University of Leicester
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Surrogate markers of gut dysfunction are related to heart failure severity and outcome–from the BIOSTAT-CHF consortium

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journal contribution
posted on 2022-06-01, 16:36 authored by MZ Israr, H Zhan, A Salzano, AA Voors, JG Cleland, SD Anker, M Metra, DJ van Veldhuisen, CC Lang, F Zannad, NJ Samani, LL Ng, T Suzuki
Background: The contribution of gut dysfunction to heart failure (HF) pathophysiology is not routinely assessed. We sought to investigate whether biomarkers of gut dysfunction would be useful in assessment of HF (eg, severity, adverse outcomes) and risk stratification. Methods: A panel of gut-related biomarkers including metabolites of the choline/carnitine- pathway (acetyl-L-carnitine, betaine, choline, γ-butyrobetaine, L-carnitine and trimethylamine-N-oxide [TMAO]) and the gut peptide, Trefoil factor-3 (TFF-3), were investigated in 1,783 patients with worsening HF enrolled in the systems BIOlogy Study to TAilored Treatment in Chronic Heart Failure (BIOSTAT-CHF) cohort and associations with HF severity and outcomes, and use in risk stratification were assessed. Results: Metabolites of the carnitine-TMAO pathway (acetyl-L-carnitine, γ-butyrobetaine, L-carnitine, and TMAO) and TFF-3 were associated with the composite outcome of HF hospitalization or all-cause mortality at 3 years (hazards ratio [HR] 2.04-2.93 [95% confidence interval {CI} 1.30-4.71] P≤.002). Combining the carnitine-TMAO metabolites with TFF-3, as a gut dysfunction panel, showed a graded association; a greater number of elevated markers was associated with higher New York Heart Association class (P<.001), higher plasma concentrations of B-type natriuretic peptide (P<.001), and worse outcome (HR 1.90-4.58 [95% CI 1.19-6.74] P≤ 0.008). Addition of gut dysfunction biomarkers to the contemporary BIOSTAT HF risk model also improved prediction for the aforementioned composite outcome (C-statistics P≤.011, NRI 13.5-21.1 [95% CI 2.7-31.9] P≤.014). Conclusions: A panel of biomarkers of gut dysfunction showed graded association with severity of HF and adverse outcomes. Biomarkers as surrogate markers are potentially useful for assessment of gut dysfunction to HF pathophysiology and in risk stratification.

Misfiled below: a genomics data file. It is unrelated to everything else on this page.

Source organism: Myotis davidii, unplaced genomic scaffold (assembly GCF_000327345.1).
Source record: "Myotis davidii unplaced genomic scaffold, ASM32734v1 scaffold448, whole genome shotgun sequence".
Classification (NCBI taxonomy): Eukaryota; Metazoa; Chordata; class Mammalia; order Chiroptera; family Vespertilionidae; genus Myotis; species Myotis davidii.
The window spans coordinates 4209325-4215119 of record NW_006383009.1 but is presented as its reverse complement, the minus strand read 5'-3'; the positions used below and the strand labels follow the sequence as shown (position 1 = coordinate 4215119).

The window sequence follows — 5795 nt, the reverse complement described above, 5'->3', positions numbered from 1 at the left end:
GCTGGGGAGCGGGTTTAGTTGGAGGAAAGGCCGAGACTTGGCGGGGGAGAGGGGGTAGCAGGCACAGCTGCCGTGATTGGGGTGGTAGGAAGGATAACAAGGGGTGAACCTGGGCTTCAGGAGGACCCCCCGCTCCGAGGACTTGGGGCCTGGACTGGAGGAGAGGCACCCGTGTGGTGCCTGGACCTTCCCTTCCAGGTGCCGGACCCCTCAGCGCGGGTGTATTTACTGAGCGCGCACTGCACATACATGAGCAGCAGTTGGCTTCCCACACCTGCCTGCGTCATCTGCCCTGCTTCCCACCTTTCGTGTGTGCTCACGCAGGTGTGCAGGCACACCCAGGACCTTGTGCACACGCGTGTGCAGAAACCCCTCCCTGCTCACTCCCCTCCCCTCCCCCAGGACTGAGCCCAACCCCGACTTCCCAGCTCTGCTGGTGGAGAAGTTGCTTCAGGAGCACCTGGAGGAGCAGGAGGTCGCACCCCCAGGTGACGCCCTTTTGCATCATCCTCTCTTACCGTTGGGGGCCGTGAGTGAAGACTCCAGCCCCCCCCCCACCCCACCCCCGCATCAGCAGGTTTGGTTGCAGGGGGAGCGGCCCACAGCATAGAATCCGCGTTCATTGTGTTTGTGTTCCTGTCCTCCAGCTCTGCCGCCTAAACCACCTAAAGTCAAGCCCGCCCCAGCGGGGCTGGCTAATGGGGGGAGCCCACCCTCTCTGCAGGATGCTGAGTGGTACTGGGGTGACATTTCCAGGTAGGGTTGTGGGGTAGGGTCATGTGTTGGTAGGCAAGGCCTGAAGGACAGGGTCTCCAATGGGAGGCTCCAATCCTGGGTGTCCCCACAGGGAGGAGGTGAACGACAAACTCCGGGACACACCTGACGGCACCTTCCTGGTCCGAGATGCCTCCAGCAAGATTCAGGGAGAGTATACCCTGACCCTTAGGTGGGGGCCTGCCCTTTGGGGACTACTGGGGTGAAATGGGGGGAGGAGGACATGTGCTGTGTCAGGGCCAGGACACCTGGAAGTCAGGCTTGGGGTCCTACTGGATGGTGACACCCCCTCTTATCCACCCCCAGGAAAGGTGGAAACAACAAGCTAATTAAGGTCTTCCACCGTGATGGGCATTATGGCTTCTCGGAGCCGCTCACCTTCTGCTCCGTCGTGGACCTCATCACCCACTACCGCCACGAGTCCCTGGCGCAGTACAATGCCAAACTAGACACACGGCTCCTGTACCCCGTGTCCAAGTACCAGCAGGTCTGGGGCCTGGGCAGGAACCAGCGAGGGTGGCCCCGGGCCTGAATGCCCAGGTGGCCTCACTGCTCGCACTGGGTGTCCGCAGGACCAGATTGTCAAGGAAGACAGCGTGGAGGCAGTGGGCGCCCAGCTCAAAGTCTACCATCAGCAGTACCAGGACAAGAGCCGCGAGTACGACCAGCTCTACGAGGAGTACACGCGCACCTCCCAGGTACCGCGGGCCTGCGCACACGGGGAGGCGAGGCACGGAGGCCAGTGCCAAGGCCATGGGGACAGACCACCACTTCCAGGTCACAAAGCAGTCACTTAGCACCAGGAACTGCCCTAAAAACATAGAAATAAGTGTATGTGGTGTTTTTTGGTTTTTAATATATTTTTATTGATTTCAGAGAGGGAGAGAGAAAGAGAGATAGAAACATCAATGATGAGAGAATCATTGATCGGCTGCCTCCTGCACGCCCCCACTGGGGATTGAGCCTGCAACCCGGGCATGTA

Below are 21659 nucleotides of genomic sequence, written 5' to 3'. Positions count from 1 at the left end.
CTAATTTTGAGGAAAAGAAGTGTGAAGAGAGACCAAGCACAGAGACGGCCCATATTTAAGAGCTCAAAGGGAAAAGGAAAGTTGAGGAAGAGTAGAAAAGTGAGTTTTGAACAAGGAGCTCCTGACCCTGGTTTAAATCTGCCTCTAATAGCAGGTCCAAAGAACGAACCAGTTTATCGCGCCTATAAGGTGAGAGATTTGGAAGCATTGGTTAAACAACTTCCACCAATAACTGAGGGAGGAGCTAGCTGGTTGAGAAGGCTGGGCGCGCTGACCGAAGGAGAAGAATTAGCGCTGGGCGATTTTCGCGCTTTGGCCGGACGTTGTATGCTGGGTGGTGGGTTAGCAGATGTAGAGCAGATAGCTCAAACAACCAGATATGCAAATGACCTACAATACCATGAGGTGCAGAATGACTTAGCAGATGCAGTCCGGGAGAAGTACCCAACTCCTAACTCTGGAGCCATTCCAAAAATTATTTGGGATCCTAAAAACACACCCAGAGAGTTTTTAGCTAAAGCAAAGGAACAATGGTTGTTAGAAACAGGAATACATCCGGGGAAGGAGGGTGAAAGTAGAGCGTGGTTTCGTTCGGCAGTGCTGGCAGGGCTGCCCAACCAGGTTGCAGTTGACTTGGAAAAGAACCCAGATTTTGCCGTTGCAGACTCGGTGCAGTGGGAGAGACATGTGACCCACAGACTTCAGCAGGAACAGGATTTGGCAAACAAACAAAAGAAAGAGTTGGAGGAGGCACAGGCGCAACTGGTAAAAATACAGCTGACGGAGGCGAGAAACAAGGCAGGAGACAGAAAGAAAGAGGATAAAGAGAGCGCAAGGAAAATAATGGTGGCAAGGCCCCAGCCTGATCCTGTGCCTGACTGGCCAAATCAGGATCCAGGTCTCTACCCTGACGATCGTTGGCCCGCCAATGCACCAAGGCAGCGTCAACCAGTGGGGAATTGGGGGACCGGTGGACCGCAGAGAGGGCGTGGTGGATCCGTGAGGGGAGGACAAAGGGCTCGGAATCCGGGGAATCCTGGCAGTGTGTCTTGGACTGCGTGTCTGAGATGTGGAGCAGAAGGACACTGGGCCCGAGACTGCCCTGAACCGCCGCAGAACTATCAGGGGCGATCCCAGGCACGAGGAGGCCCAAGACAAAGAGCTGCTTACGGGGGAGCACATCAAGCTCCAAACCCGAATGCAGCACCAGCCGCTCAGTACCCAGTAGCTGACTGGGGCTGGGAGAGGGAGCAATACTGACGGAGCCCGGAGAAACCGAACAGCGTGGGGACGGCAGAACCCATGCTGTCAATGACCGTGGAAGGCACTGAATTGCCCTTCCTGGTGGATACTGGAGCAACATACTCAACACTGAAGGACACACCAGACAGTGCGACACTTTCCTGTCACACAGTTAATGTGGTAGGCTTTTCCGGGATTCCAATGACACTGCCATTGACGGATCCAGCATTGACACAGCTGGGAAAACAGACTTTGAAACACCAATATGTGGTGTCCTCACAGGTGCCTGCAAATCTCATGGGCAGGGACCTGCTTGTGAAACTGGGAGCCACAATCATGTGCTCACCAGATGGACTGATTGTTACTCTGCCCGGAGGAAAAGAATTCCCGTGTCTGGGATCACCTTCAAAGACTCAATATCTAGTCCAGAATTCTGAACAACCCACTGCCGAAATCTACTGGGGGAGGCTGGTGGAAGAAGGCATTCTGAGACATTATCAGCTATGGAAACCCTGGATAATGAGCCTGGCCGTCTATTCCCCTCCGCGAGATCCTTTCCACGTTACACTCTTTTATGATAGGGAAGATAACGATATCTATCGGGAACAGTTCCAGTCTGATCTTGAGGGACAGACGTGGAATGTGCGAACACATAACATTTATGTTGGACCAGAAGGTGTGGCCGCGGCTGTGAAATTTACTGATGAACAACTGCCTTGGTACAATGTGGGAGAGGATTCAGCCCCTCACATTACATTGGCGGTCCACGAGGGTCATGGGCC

BIOSTAT-CHF was supported by the European Commission ([FP7-242209-BIOSTAT-CHF; EudraCT 2010- 020808-29)

the Japan Heart Foundation

National Institute for Health Research (Leicester Biomedical Research Centre)

the British Heart Foundation (BHF)

Medical Research Council (MRC) UK Consortium on MetAbolic Phenotyping (MAP/UK)



American Heart Journal Volume 248, June 2022, Pages 108-119

Author affiliation

Department of Cardiovascular Sciences, University of Leicester


  • AM (Accepted Manuscript)

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American Heart Journal




108 - 119


Elsevier BV





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United States